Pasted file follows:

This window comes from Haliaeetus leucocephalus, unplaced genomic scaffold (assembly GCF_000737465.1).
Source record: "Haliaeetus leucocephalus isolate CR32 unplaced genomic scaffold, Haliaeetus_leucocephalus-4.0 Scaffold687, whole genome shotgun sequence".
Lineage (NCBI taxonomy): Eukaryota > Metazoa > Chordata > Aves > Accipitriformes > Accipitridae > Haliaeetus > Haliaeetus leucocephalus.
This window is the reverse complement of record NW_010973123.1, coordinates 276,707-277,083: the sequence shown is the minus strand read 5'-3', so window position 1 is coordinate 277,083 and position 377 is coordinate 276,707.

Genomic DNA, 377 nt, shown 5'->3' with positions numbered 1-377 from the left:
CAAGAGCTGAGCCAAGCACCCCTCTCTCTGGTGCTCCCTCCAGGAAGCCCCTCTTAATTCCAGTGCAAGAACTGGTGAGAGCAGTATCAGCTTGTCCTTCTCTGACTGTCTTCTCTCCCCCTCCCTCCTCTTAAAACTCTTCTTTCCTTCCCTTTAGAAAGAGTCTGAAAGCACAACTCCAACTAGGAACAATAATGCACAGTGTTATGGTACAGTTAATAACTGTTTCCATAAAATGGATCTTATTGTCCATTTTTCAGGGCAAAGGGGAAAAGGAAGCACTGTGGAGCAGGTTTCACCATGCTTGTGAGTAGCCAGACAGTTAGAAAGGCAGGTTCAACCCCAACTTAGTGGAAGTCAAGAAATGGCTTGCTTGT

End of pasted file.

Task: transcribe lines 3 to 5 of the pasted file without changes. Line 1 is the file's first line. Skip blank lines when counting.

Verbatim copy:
Lineage (NCBI taxonomy): Eukaryota > Metazoa > Chordata > Aves > Accipitriformes > Accipitridae > Haliaeetus > Haliaeetus leucocephalus.
This window is the reverse complement of record NW_010973123.1, coordinates 276,707-277,083: the sequence shown is the minus strand read 5'-3', so window position 1 is coordinate 277,083 and position 377 is coordinate 276,707.

Genomic DNA, 377 nt, shown 5'->3' with positions numbered 1-377 from the left: